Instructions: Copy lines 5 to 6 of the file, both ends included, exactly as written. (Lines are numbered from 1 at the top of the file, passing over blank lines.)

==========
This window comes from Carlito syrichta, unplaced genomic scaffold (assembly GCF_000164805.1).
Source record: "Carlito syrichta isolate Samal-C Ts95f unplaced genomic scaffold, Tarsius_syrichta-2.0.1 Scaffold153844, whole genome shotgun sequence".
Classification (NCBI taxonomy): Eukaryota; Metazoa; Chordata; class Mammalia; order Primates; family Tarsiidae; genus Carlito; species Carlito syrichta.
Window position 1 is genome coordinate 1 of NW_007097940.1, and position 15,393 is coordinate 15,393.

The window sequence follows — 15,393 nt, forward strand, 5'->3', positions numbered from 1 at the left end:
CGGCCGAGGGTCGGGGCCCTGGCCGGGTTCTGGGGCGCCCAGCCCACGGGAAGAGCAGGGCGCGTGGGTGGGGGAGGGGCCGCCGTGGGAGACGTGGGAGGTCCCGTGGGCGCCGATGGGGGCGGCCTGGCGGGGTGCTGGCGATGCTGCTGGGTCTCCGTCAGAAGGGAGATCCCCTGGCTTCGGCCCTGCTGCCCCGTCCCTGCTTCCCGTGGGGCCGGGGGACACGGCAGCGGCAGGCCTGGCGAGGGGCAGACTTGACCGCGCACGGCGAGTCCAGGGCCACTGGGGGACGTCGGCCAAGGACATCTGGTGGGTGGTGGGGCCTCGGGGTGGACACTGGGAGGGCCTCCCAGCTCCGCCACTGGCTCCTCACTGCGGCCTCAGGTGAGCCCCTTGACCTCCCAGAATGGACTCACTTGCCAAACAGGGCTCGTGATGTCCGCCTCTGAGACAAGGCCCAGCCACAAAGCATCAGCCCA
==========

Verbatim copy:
The window sequence follows — 15,393 nt, forward strand, 5'->3', positions numbered from 1 at the left end:
CGGCCGAGGGTCGGGGCCCTGGCCGGGTTCTGGGGCGCCCAGCCCACGGGAAGAGCAGGGCGCGTGGGTGGGGGAGGGGCCGCCGTGGGAGACGTGGGAGGTCCCGTGGGCGCCGATGGGGGCGGCCTGGCGGGGTGCTGGCGATGCTGCTGGGTCTCCGTCAGAAGGGAGATCCCCTGGCTTCGGCCCTGCTGCCCCGTCCCTGCTTCCCGTGGGGCCGGGGGACACGGCAGCGGCAGGCCTGGCGAGGGGCAGACTTGACCGCGCACGGCGAGTCCAGGGCCACTGGGGGACGTCGGCCAAGGACATCTGGTGGGTGGTGGGGCCTCGGGGTGGACACTGGGAGGGCCTCCCAGCTCCGCCACTGGCTCCTCACTGCGGCCTCAGGTGAGCCCCTTGACCTCCCAGAATGGACTCACTTGCCAAACAGGGCTCGTGATGTCCGCCTCTGAGACAAGGCCCAGCCACAAAGCATCAGCCCA